This morning I stopped in the gym to work out for a few minutes on my way to work: a day of teaching trauma therapy. On one of those stepping machines, looked up at the TV to see that the worst mass shooting in recent US history had just happened, at a concert in Las Vegas.
And I didn’t want to know anything.
Was he (yes I assumed he) Jihadist, or White Supremacist, or out to punish “his” woman and her allies? Had he been abused or bullied as a child? Did he recently lose a job or a loved one? What weapons did he use, how did he get them, and were they legal?
By now the details don’t matter.
“Thoughts and prayers” has become a cynical tag line; we know it’s going to happen again and again and again. Nobody needs thoughts and prayers. They need safety.
The “freedom” argument falls flat, because life, liberty, and the pursuit of happiness don’t mean much to people being gunned down. Why is someone’s freedom to own an assault weapon more important than some other innocent person's freedom to not be shot? In grade school I was taught that the essence of the American concept of freedom is: “Your right to swing your fist ends where the other guy’s nose begins.” The right to own firearms is clearly not the only right at stake here.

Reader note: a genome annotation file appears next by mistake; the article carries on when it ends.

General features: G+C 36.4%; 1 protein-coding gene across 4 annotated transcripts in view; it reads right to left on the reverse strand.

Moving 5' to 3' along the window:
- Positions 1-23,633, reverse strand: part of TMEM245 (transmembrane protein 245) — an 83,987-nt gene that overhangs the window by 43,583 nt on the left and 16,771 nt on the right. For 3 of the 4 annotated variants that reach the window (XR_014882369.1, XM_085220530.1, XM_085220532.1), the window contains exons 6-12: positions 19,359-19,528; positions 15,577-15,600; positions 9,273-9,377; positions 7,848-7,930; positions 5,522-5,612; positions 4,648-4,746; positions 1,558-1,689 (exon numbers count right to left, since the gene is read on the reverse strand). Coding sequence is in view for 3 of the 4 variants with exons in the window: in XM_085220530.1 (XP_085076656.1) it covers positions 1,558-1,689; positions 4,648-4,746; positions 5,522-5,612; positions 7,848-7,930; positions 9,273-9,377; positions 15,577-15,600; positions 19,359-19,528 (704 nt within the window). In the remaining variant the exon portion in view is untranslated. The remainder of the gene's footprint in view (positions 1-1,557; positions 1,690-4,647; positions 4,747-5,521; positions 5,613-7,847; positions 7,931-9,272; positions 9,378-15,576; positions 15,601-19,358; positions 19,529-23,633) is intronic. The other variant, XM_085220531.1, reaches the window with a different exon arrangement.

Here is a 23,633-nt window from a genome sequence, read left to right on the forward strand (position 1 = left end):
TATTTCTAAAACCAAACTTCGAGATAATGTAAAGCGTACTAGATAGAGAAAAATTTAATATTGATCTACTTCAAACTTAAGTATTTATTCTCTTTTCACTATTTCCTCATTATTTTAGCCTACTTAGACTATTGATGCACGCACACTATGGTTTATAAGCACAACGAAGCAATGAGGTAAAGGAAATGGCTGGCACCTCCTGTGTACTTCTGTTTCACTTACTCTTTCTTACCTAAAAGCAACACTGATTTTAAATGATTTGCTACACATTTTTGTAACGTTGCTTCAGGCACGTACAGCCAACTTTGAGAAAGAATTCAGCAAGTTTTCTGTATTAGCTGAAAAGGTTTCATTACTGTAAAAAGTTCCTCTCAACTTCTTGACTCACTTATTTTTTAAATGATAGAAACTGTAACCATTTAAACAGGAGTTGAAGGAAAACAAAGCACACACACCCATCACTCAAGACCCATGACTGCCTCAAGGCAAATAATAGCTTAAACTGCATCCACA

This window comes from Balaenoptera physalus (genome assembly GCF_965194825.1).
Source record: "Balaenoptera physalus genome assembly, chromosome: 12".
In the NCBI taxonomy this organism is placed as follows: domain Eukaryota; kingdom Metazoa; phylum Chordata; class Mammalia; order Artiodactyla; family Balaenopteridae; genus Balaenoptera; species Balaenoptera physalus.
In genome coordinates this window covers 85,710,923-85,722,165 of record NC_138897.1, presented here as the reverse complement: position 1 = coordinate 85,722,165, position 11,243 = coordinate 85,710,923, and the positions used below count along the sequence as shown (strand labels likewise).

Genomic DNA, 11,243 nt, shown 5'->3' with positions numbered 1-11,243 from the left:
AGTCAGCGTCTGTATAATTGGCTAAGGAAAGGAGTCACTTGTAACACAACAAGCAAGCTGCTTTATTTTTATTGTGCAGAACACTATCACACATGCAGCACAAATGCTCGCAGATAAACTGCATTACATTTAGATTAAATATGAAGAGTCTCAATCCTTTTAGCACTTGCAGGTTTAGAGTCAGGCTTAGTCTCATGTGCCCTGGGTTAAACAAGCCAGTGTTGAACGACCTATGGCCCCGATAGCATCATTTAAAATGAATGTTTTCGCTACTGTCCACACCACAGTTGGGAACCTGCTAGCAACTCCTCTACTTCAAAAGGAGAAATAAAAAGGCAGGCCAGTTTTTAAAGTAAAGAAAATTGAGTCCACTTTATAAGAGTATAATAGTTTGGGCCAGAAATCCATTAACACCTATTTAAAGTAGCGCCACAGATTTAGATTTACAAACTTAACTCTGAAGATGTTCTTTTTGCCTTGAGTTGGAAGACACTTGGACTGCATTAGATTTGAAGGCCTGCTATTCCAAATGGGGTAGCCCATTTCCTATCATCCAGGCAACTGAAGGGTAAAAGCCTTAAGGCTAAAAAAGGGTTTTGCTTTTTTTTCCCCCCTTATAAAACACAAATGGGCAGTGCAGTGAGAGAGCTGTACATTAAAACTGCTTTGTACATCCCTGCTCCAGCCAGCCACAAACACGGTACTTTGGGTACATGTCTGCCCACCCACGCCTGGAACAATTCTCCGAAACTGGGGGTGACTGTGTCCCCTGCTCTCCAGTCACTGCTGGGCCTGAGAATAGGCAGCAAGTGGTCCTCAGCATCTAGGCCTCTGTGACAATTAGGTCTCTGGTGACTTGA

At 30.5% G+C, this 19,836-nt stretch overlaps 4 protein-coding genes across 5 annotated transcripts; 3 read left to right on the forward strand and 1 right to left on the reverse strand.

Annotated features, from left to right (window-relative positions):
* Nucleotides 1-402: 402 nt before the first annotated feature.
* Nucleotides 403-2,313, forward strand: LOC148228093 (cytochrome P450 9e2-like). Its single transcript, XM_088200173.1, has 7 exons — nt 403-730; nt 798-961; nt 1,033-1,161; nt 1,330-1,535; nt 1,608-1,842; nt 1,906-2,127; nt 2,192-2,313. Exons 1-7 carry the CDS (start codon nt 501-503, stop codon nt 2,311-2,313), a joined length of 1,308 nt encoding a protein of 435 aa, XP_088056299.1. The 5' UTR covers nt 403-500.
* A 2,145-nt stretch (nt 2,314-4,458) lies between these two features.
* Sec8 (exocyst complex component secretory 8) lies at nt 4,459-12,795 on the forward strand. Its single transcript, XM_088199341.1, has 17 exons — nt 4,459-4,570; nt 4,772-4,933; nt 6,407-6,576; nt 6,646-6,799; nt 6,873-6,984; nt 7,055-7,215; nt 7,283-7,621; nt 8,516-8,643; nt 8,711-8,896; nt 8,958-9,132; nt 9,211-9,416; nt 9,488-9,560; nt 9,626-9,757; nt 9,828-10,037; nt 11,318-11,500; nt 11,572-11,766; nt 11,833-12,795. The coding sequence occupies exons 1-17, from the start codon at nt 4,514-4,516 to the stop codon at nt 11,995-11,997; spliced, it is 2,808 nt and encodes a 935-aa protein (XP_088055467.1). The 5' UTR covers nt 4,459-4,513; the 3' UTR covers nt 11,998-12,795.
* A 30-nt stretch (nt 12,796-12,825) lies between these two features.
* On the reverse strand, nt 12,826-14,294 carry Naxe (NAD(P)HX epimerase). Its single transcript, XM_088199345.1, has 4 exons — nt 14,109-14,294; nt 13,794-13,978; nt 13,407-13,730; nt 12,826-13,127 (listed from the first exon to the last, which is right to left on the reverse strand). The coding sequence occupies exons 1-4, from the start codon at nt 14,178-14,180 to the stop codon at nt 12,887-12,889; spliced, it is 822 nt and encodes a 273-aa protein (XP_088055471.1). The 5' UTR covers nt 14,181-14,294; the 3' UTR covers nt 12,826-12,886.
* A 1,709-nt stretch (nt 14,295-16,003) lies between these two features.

Two years ago, Nicolas Kristof wrote “More Americans have died from guns in the United States since 1968 than on battlefields of all the wars in American history.” (rated as True by Politifact). And we’re adding 93 gun deaths per day. Why? I don’t have some brilliant analysis of why we have so many gun murders. What I can say is that this must stop.
There are at least a couple of relatively non-controversial measures that could, if not actually stop it, at least considerably reduce the death toll:
1. Ban the most lethal firearms such as high capacity automatic and semi-automatic weapons. This would reduce the lethality of violent actions.
2. Enforce domestic violence (DV) laws. The majority of mass murderers have a known history of domestic violence offending, and/or target their own intimate partners (or former partners) and associates. DV offenders are not allowed to purchase firearms. But since DV laws are often not enforced, most DV offenders are never convicted, and their access to firearms remains unrestricted.
I’m sure there are plenty of additional good ideas available. After all, other first-world countries manage to have far fewer murders. It is important that we get past thoughts and prayers, to constructive actions.
And why is this posted in a trauma therapy blog? Because us trauma therapists prefer prevention. We have plenty of work already, thank you. What happened in Vegas should not happen again.
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